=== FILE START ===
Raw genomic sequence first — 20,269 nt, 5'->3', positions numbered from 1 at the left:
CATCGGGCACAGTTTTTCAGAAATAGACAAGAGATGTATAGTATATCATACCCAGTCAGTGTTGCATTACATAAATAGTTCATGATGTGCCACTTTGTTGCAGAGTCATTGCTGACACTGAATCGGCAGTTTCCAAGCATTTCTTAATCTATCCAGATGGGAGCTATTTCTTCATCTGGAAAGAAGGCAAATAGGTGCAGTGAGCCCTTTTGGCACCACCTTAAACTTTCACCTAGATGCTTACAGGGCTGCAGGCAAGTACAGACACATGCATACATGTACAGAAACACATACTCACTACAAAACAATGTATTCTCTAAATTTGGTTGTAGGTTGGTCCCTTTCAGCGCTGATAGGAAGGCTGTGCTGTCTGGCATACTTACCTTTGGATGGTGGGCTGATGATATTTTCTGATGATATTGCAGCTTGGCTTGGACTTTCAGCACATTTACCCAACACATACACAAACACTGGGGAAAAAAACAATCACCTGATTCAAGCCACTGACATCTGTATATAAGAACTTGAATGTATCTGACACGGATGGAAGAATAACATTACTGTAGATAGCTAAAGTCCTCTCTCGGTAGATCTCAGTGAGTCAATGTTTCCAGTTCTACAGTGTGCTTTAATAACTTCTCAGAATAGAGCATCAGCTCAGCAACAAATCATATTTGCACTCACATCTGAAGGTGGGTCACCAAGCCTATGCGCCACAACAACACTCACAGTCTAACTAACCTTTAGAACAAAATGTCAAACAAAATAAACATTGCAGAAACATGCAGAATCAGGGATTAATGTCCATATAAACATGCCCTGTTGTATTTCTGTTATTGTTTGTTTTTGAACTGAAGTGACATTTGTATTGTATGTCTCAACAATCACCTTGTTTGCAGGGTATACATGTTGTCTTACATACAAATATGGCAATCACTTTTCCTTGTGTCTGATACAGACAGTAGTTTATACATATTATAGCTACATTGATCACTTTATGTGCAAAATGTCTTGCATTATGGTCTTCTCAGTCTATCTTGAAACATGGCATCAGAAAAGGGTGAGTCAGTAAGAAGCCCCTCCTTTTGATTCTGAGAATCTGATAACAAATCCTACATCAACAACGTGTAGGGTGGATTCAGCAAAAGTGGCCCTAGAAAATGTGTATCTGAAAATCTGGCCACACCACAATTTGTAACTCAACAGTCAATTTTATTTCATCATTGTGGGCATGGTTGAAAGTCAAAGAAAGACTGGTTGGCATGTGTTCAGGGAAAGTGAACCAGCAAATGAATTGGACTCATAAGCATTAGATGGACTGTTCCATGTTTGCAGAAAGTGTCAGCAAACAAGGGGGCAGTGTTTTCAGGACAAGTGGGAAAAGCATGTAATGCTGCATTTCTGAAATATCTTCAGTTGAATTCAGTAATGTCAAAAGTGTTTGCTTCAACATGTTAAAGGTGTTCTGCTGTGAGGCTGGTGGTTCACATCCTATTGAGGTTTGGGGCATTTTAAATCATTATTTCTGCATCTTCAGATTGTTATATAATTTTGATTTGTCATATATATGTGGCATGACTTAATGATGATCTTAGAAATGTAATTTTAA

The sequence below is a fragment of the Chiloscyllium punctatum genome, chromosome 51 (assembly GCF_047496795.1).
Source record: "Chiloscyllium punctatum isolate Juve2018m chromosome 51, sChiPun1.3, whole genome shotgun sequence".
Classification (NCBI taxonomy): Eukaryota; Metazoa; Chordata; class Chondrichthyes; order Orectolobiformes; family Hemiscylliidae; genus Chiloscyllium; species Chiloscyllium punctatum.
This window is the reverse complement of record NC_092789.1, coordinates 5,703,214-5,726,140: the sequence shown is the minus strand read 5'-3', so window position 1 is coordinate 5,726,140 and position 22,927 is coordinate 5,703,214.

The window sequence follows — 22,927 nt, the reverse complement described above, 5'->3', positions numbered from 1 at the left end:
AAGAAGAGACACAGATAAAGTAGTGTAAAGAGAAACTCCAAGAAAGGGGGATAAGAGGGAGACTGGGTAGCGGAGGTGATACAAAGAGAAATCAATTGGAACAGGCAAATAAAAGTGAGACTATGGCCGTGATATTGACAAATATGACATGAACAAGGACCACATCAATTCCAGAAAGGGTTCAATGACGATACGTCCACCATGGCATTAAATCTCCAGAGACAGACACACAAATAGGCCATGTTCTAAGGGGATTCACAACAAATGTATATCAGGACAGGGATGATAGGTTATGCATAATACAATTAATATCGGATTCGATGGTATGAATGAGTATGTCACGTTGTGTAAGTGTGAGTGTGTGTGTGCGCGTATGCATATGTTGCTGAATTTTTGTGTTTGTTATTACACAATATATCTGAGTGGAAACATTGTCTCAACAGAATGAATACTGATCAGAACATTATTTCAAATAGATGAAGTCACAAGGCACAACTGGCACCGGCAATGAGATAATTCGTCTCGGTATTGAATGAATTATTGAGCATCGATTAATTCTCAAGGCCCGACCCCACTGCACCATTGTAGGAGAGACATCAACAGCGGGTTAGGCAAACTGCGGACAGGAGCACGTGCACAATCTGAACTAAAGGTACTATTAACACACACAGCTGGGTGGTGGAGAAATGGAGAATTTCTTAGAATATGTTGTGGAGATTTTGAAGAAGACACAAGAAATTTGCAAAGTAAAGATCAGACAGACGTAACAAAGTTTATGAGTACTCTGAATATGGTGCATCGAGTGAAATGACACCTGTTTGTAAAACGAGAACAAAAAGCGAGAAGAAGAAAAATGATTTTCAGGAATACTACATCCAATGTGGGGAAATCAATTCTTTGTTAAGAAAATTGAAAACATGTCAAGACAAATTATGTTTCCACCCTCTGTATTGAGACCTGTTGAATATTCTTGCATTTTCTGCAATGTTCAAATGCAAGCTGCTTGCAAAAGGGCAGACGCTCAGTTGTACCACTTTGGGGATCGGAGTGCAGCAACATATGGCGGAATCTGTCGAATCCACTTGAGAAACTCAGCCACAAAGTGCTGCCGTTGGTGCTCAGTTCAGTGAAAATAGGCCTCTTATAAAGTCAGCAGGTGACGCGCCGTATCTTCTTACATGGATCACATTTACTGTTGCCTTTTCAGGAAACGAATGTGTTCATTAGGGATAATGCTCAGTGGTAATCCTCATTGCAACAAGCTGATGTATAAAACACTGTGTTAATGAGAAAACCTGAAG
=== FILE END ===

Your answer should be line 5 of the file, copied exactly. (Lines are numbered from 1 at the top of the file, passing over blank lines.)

Classification (NCBI taxonomy): Eukaryota; Metazoa; Chordata; class Chondrichthyes; order Orectolobiformes; family Hemiscylliidae; genus Chiloscyllium; species Chiloscyllium punctatum.